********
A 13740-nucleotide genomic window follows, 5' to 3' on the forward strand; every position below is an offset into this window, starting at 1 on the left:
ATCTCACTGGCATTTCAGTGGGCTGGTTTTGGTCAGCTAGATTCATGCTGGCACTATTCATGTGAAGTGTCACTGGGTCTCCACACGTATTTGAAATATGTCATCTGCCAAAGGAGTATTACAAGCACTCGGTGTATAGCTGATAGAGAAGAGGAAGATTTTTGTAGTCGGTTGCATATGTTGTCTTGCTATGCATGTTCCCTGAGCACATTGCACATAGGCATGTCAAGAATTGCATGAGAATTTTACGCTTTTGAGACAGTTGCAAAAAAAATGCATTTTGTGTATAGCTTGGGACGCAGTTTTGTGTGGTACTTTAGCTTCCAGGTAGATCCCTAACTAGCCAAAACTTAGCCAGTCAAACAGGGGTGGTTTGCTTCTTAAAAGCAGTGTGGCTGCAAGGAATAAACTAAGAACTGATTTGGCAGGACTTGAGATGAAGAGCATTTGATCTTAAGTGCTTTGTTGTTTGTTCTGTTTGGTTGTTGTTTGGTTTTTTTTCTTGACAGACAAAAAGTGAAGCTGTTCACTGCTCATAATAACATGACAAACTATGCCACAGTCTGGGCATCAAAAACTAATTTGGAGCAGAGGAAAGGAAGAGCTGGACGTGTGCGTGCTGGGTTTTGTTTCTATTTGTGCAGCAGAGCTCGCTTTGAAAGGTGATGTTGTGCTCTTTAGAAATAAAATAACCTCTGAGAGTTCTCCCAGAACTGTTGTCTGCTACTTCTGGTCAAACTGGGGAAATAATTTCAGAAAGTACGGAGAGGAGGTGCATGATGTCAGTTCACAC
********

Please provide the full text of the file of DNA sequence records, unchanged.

A 13740-nucleotide genomic window follows, 5' to 3' on the forward strand; every position below is an offset into this window, starting at 1 on the left:
ATCTCACTGGCATTTCAGTGGGCTGGTTTTGGTCAGCTAGATTCATGCTGGCACTATTCATGTGAAGTGTCACTGGGTCTCCACACGTATTTGAAATATGTCATCTGCCAAAGGAGTATTACAAGCACTCGGTGTATAGCTGATAGAGAAGAGGAAGATTTTTGTAGTCGGTTGCATATGTTGTCTTGCTATGCATGTTCCCTGAGCACATTGCACATAGGCATGTCAAGAATTGCATGAGAATTTTACGCTTTTGAGACAGTTGCAAAAAAAATGCATTTTGTGTATAGCTTGGGACGCAGTTTTGTGTGGTACTTTAGCTTCCAGGTAGATCCCTAACTAGCCAAAACTTAGCCAGTCAAACAGGGGTGGTTTGCTTCTTAAAAGCAGTGTGGCTGCAAGGAATAAACTAAGAACTGATTTGGCAGGACTTGAGATGAAGAGCATTTGATCTTAAGTGCTTTGTTGTTTGTTCTGTTTGGTTGTTGTTTGGTTTTTTTTCTTGACAGACAAAAAGTGAAGCTGTTCACTGCTCATAATAACATGACAAACTATGCCACAGTCTGGGCATCAAAAACTAATTTGGAGCAGAGGAAAGGAAGAGCTGGACGTGTGCGTGCTGGGTTTTGTTTCTATTTGTGCAGCAGAGCTCGCTTTGAAAGGTGATGTTGTGCTCTTTAGAAATAAAATAACCTCTGAGAGTTCTCCCAGAACTGTTGTCTGCTACTTCTGGTCAAACTGGGGAAATAATTTCAGAAAGTACGGAGAGGAGGTGCATGATGTCAGTTCACAC